Botnet related security events can be classified into two categories:

  • Botnet Command and Control Centres (C&C) security events – involving small number of powerful computers, mostly servers, which give commands to bots
  • Bots security events – involving large number of computers, mostly home computers, which receive commands from C&C.


Botnet Command and Control Servers

The trend of botnet C&C security events is summarized below:



Figure 3 –Trend of Botnet (C&Cs) related security events


The number of botnet Command and Control Servers decreased this quarter.


There were 3 C&C servers reported in this quarter. One of the reported servers was identified as Zeus C&C server, while the other two were identified as IRC bot C&C servers.


Botnet Bots

The trend of botnet (bots) security events is summarized below:



Figure 4 - Trend of Botnet (Bots) security events5


Number of Botnet (bots) on Hong Kong network decreased in this quarter.


In Q4 2014, the number of botnet infections in Hong Kong slightly decreased by 2.8%. 7 of the top 10 botnets had their numbers decreased. However, the other three had their numbers increased significantly.


The top three botnets, Conficker, Zeus and ZeroAccess continued their dropping trends. The number of ZeroAccess events dropped to below 1000 for the first time, which matched our previous prediction.


On the other hand, Virut, Pushdo and bankpatch botnets recorded a significant increase this quarter. Pushdo has been one of the largest botnet on the planet for a long time. It used to be the forth botnet in Hong Kong but the number of Pushdo events dropped dramatically this year, reaching a record low in the previous quarter. However, researchers discovered a new version of Pushdo in late September. Though very little, if any, improvement or new functionality could be found, it may be a framework for further improvements. This reflected the malware authors were putting new efforts on the malware. It may explain the sudden increase of the number.


Virut sends spams, launches DDoS attacks and conducts fraud and data theft. Pushdo sends spams, launches DDoS attacks and downloads other banking malwares. Bankpatch monitors specific banking websites and harvest user's passwords, credit card information and other sensitive financial data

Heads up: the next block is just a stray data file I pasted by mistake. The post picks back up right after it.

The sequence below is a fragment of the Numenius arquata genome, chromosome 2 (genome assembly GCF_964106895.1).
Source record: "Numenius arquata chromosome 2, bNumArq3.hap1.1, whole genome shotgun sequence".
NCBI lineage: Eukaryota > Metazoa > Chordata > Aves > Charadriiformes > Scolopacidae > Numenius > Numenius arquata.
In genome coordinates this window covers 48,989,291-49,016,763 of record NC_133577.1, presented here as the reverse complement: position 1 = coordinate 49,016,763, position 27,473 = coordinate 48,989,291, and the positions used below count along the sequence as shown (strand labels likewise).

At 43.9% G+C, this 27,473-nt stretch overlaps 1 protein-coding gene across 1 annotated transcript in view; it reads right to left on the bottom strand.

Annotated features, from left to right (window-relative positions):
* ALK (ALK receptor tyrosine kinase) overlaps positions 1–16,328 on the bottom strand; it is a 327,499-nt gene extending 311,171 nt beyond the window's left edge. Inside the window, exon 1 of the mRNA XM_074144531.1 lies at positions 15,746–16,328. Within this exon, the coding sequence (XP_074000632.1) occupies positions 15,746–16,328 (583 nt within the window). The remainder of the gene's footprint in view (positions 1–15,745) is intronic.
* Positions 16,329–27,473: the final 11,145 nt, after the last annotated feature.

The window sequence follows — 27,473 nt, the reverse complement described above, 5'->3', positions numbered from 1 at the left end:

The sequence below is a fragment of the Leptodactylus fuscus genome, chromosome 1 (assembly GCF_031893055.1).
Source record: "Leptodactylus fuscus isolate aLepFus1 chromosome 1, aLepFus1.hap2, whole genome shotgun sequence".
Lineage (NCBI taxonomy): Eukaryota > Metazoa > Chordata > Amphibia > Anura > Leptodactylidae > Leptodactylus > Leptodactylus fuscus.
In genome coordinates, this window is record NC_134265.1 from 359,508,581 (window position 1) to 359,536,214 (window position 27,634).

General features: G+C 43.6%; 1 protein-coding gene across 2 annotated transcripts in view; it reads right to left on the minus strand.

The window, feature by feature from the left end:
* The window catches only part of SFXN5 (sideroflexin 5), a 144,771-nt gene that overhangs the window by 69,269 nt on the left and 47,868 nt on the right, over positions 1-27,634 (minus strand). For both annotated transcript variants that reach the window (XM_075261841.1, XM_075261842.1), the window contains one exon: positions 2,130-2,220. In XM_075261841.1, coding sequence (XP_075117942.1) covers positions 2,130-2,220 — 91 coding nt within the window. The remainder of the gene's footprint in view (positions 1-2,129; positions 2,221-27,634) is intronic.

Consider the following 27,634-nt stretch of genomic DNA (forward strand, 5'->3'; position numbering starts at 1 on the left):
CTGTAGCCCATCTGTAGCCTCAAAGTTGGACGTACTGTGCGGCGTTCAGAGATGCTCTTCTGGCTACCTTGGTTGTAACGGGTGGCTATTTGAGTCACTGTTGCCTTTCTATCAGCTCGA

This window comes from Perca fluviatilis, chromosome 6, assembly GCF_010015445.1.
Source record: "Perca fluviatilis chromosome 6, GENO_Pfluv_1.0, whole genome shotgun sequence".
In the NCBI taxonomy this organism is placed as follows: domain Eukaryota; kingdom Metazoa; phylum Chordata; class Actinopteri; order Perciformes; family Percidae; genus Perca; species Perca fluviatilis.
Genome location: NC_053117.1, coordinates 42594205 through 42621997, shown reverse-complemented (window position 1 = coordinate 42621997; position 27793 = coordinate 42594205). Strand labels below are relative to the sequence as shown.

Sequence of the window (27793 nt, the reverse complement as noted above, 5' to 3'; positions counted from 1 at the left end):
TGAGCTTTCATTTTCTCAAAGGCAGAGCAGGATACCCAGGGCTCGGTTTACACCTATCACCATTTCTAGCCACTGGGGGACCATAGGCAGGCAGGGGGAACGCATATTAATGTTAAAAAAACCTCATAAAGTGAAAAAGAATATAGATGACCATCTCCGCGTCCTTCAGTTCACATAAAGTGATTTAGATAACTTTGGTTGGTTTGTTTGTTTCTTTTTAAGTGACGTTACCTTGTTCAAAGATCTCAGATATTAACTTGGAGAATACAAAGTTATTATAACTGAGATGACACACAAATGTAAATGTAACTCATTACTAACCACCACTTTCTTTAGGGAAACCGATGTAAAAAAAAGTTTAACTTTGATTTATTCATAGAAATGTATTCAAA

HKCERT has been following up the security events received and proactively engaged local ISPs for the botnet clean up since June 2013. Currently, botnet cleanup operations against major botnet family - Pushdo, Citadel, ZeroAccess and GameOver Zeus are still in action.



 HKCERT urges users to protect computers so as not to become part of the botnets.

  • patch the computers
  • install a working copy of security software and scan for malware on their machines
  • set strong password to avoid credential based attack
  • do not use Windows, media files and software that have no proper licenses
  • do not use Windows and software that have no security updates


HKCERT urges general users to join the cleanup acts. Ensure your computers are not being infected and controlled by malicious software.


Protect yourself and keep the cyberspace clean.



 Users can use the HKCERT guideline to detect and clean up botnets



Download Report


< Please click to download Hong Kong Security Watch Report >


1 IFAS  Information Feed Analysis System is a HKCERT developed system that collects global security intelligence relating to Hong Kong for analysis.

2 Refer to Appendix 1 for the Sources of Information


3 The numbers were adjusted to exclude the unconfirmed defacement events


4 The numbers were adjusted to exclude the unconfirmed defacement events


5 The number botnet(bots) security events in Q4 2013 was adjusted due to the update of numbers of the Zeus botnet.